Dynamics Track
Inclined Plane
Momentum

Capacitor
Plate Sep
Plate Sep/Volt
Dielectrics

Circuits
Ohms Law
Series/Parallel

Wave Tank
Freq/Wavelength
Two Pt Interf.

Optical Bench
Refraction
Focal Length

Circuit Experiment Board

Series and Parallel Circuits

In this lab you will work with two circuits, one series and one in parallel.   Each of these circuits will use the same three resistors.   You will apply a DC voltage to the circuit and measure the current through and voltage across each resistor.   First you will do some calculations with circuits similar to those you will model in the lab.

Refer to the following schematic: 1. What kind of circuit is this?
2. What is the net resistance of this circuit?
3. What is the current drawn from the battery?
4. What is the power consumed by this circuit?

Complete the following table:

 Resistance 330Ω 560Ω 1000Ω Current Voltage Power

Refer to the following schematic: 1. What kind of circuit is this?
2. What is the net resistance of this circuit?
3. What is the current drawn from the battery?
4. What is the power consumed by the circuit?

Complete the following table:

 Resistance 330Ω 560Ω 1000Ω Current Voltage Power

Purpose:

The purpose of this lab is to investigate the relationship between current and voltage in a series and parallel circuits.

Equipment:

• Digital multimeter
• Circuit Experiment Board
• Jumpers
• Resistors

Cautions:

This equipment is delicate.   Everything should go together with the lightest of touches.   Do not force anything!

Familiarization with the Circuit Experiment Board and initial circuit setup:

Position the Circuit experiment board with the clear tube at the top and the resistor connections at the bottom.   There should be four resistors already installed in the resistor connection area.   You will not use the leftmost resistor.   There should be one battery installed in the battery holder.   Refer to the diagram below when setting up the circuits. Creating and measuring a Series Circuit

### Measuring the actual resistances of the three resistors:

1. Turn the meter on.
2. Turn the meter knob to “2k” in the “Ω” range
3. Make sure that the black meter lead is in the black terminal of the meter.
4. Make sure that the red meter lead is in the red terminal of the meter
5. Touch the red meter lead to one side of the 330Ω resistor.
6. Touch the black meter lead to other side of the resistor.
7. Read the meter reading.   Since it is in kiloohms, multiply the number by 1000 and record it next to “Actual Resistance” in the table below:
8. Repeat the same procedure for the 560Ω and 1000Ω    resistors, entering their values into the table.

Series Circuit Table:

 Nominal Resistance 330Ω 560Ω 1000Ω Actual Resistance Voltage Current Power

Creating a Series Circuit:

1. Use a short jumper to connect pad F with pad G.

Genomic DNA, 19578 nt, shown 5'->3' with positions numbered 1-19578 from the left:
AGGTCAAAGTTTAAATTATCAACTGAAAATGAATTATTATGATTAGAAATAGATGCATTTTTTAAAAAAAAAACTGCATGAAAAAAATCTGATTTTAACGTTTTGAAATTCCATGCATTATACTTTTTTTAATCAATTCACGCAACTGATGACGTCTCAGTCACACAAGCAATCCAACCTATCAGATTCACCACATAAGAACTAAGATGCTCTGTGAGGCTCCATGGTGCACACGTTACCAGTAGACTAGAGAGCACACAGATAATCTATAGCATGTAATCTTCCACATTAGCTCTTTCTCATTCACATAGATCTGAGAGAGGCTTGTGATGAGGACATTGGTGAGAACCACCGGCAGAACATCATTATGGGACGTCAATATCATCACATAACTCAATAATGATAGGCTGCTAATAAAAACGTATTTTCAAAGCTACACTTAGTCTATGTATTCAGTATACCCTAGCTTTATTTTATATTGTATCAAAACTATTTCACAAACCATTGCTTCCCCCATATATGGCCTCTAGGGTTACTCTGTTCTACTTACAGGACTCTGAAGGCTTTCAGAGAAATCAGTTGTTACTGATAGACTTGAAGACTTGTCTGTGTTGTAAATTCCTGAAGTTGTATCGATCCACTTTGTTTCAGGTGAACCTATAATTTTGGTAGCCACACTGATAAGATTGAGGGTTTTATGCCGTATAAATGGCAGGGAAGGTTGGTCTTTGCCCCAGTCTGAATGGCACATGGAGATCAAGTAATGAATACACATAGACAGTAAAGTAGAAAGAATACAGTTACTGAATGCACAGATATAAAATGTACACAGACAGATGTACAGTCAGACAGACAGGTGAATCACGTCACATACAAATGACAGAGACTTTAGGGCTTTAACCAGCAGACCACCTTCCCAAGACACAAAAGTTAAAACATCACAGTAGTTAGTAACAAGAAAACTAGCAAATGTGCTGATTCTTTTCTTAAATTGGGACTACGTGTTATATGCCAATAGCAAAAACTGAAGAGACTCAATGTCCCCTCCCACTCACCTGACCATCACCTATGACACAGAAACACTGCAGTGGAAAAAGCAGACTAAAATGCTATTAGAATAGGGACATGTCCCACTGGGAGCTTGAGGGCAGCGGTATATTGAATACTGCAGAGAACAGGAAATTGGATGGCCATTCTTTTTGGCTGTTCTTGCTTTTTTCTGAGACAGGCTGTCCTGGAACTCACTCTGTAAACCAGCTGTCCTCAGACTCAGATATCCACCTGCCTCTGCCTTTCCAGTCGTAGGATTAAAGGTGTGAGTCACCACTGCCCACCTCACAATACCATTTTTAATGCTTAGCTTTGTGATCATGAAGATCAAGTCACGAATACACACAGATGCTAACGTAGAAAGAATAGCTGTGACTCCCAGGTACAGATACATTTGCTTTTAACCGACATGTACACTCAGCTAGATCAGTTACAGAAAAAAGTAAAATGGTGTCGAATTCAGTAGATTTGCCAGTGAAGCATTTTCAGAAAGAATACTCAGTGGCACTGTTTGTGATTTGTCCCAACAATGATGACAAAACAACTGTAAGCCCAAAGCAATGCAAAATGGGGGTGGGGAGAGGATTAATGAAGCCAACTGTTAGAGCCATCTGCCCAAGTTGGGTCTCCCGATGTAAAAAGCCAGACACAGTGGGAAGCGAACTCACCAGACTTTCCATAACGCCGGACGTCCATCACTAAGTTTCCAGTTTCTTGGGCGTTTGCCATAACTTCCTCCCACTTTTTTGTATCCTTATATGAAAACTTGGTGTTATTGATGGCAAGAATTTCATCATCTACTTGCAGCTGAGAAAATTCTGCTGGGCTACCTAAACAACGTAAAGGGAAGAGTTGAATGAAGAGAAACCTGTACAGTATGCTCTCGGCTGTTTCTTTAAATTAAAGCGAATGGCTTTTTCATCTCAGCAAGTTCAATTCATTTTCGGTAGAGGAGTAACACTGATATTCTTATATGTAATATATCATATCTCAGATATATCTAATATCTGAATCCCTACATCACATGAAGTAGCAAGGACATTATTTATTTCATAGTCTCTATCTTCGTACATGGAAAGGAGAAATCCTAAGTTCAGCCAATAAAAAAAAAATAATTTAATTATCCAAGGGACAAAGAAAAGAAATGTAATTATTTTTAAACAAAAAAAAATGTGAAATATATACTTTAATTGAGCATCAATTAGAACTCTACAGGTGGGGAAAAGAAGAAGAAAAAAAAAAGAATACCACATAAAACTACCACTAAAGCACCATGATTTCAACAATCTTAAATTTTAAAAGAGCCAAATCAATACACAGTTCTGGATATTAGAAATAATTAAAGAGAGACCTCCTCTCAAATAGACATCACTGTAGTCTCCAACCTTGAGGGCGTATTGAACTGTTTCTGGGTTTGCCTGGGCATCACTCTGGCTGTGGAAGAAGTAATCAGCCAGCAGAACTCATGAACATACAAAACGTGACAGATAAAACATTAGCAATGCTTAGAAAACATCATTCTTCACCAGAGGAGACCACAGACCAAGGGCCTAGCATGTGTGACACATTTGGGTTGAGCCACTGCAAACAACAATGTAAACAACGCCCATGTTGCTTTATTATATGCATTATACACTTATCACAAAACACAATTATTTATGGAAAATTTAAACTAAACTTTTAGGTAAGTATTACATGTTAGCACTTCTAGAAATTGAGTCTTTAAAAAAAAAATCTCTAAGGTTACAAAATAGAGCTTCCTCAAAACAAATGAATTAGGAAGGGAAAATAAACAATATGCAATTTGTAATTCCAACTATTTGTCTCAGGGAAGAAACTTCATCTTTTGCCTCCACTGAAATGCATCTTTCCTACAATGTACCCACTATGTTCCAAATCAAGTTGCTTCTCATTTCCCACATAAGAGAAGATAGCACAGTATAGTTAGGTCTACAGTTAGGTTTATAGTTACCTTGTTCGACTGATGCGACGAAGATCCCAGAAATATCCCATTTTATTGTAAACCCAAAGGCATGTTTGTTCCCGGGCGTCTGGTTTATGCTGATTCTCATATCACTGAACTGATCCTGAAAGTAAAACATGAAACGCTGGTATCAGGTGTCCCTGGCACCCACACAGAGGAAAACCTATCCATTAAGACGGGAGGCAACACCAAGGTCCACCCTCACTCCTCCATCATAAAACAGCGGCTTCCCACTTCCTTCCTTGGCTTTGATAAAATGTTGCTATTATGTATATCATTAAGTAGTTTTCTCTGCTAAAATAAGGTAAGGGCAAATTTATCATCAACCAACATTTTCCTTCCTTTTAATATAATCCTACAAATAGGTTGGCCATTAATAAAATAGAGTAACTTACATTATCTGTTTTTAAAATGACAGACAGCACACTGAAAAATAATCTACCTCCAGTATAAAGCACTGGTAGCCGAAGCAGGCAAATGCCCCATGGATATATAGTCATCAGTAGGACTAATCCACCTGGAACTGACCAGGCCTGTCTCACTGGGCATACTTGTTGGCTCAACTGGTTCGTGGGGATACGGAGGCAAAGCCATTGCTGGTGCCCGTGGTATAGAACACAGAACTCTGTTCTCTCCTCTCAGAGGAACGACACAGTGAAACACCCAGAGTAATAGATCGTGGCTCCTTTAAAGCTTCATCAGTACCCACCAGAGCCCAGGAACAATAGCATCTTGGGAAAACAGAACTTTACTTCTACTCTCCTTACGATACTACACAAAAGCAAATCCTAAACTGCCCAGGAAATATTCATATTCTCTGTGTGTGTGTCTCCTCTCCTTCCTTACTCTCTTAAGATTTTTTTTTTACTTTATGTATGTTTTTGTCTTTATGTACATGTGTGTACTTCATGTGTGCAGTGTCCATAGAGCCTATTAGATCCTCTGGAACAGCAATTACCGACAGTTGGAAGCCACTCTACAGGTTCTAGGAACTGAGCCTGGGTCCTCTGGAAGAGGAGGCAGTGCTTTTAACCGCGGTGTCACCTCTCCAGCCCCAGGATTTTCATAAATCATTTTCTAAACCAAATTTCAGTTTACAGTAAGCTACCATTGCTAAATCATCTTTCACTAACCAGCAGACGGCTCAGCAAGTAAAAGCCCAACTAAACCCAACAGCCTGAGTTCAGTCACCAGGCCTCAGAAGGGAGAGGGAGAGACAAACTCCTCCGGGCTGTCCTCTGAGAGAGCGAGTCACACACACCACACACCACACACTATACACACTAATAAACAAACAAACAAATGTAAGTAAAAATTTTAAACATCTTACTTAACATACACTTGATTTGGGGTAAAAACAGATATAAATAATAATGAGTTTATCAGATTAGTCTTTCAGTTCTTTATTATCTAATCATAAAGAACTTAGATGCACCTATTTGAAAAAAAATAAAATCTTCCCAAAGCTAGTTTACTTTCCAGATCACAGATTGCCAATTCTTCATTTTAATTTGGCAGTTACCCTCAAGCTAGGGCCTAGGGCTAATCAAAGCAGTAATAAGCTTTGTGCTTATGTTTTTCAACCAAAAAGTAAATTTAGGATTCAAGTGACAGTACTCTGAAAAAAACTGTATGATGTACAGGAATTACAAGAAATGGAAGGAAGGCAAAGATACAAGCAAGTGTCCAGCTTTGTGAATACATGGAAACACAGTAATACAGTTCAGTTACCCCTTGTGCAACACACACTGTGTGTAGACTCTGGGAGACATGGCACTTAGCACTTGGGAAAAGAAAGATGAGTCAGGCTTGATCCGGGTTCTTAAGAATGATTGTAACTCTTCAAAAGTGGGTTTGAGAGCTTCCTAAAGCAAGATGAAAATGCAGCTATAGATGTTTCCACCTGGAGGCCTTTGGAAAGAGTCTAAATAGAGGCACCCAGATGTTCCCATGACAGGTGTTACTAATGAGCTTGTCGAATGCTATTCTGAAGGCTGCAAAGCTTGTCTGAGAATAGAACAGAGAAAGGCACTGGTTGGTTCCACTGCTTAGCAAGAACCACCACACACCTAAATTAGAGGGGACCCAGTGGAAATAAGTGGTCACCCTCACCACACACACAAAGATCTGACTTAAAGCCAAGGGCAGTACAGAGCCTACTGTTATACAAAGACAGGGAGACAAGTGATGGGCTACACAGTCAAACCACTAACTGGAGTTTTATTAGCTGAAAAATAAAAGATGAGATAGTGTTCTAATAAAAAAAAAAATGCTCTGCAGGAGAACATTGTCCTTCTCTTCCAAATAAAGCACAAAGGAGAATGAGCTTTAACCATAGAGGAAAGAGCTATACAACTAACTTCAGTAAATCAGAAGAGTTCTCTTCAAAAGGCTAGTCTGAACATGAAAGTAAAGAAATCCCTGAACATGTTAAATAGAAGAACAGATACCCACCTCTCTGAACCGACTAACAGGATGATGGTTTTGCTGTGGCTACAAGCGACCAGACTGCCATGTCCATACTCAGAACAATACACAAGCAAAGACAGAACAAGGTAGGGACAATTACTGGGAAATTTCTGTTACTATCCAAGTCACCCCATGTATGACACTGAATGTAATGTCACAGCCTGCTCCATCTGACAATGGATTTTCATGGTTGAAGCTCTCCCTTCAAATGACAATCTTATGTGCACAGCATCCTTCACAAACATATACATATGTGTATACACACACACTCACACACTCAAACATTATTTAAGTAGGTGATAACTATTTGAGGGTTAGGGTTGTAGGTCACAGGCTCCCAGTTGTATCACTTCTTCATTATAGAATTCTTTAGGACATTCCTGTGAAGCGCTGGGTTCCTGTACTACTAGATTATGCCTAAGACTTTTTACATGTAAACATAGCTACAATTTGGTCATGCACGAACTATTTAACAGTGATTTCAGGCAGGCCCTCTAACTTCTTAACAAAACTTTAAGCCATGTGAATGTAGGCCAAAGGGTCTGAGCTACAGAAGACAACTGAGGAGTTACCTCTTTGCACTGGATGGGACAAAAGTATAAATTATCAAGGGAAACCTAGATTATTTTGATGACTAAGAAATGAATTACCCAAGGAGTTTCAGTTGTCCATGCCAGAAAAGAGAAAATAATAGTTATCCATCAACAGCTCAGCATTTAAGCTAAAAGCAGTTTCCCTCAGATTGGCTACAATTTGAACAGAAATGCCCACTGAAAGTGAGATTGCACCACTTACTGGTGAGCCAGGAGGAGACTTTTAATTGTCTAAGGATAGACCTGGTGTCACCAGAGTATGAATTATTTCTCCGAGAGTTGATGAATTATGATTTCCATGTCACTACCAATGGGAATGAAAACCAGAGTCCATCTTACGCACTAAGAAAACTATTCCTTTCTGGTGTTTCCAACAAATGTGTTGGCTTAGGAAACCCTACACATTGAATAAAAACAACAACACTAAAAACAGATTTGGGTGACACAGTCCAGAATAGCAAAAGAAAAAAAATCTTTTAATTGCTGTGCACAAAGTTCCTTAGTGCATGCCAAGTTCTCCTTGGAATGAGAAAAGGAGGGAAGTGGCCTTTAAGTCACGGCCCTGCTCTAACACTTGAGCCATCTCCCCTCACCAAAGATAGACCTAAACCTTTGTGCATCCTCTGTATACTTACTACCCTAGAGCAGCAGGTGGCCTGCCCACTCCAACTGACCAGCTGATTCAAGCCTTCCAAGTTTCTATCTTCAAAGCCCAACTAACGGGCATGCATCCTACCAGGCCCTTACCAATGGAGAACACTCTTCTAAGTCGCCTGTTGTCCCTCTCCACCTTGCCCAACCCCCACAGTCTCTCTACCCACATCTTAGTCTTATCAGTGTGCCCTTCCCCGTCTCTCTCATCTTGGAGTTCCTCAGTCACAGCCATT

2. Use a short jumper to connect pad C with pad D.
3. Use a long jumper to connect pad H with the “─” terminal of the battery.   The circuit is now complete except for one connection.   You will make this connection with the meter to measure current.

### Measuring current drawn from the battery

1. Turn the meter knob to “2m” in the “A” range
2. Make sure that the black meter lead is in the “COM” terminal of the meter.
3. Move the red meter lead to the “A” terminal of the meter
5. Touch the black meter lead to the “+” terminal of the battery.
6. Read the meter.   It is in milliamps, so divide the number by 1000 and record the value here:

Series Battery Current

Completing the circuit:

1. Use a long jumper to connect pad B with the “+” terminal of the battery.   The circuit is now complete and drawing current.   Do not leave it connected for too long, as it will drain the battery.   If you are delayed, open the circuit by removing the wire from the”+” terminal.

Measuring Voltages across the resistors:

1. Move the red meter lead to the red terminal of the meter
2. Turn the meter knob to “2” in the “V” range
3. Make sure that the black meter lead is in the “COM” terminal of the meter.
4. Touch the red meter lead to the end of the 330Ω resistor connected to the B pad.
5. Touch the black meter lead to the end of the 330Ω resistor connected to the F pad.
6. Read the meter reading.   Record it next to “Voltage” in the 330Ω column.
7. In the same manner, measure the voltage across the 560Ω resistor and the 1000Ω resistor and record them in the table.

Measuring the battery voltage:

1. Touch the red meter lead to the “+” terminal of the battery.
2. Touch the black meter lead to the “─” terminal of the battery.
3. Record the meter reading here:

Series Battery Voltage

Measuring Currents through the resistors:

In order to measure currents through a resistor, you have to temporarily disconnect one end of the resistor and put the meter in series with it.

1. Turn the meter knob to “2m” in the “A” range
2. Make sure that the black meter lead is in the “COM” terminal of the meter.
3. Move the red meter lead to the “A” terminal of the meter
4. Disconnect the end of the 330 Ω resistor from pad F by gently lifting it straight up until it is free of the spring.
5. Touch the red meter lead to one of the springs on the F pad.
6. Touch the black meter lead to the free end of the 330 Ω resistor.   You may hold it in place with your finger.   The voltage is low.
7. Read the meter reading.   Since it is in milliamps, divide the number by 1000 and record it in the table next to “Current” in the “330 Ω” column.
8. Reconnect the 330 Ω resistor to its spring on pad F.
9. In the same manner, measure the currents through the 560 Ω resistor and the 1000Ω resistor, putting the meter in series with each resistor in turn to get a reading.   Record the currents in the appropriate spaces in the table.

Creating and measuring a Parallel Circuit

Converting the circuit from a series to a parallel circuit: